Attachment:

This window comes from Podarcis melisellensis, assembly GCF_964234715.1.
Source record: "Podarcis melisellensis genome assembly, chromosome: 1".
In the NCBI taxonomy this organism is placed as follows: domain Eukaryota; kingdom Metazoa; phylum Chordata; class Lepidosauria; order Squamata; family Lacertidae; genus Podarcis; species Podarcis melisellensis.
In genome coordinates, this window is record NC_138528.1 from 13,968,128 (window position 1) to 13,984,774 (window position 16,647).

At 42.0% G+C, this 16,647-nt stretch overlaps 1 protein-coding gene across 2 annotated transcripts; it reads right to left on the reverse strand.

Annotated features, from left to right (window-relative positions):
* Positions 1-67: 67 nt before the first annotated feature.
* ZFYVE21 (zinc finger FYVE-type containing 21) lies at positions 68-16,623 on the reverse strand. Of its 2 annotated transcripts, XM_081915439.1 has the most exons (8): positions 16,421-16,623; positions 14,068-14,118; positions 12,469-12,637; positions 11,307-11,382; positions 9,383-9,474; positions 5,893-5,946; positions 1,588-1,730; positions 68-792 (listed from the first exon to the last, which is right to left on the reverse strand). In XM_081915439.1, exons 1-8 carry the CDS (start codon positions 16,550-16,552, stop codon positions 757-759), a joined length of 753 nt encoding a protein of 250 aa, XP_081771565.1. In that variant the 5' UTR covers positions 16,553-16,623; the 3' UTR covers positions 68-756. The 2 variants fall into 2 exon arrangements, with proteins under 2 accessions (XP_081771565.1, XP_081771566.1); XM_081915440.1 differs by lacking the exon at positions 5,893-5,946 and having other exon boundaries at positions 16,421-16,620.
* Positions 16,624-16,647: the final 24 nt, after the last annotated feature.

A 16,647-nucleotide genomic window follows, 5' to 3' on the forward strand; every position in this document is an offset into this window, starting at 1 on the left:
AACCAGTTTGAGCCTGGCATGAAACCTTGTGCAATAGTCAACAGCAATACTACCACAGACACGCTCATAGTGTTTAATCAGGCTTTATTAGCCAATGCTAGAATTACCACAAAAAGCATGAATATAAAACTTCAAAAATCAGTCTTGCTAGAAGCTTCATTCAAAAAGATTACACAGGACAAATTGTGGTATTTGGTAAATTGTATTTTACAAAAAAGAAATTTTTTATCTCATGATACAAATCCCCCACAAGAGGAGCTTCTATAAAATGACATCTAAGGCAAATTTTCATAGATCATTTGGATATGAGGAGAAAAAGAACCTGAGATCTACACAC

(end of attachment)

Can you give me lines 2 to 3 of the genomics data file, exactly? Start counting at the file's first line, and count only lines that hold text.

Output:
Source record: "Podarcis melisellensis genome assembly, chromosome: 1".
In the NCBI taxonomy this organism is placed as follows: domain Eukaryota; kingdom Metazoa; phylum Chordata; class Lepidosauria; order Squamata; family Lacertidae; genus Podarcis; species Podarcis melisellensis.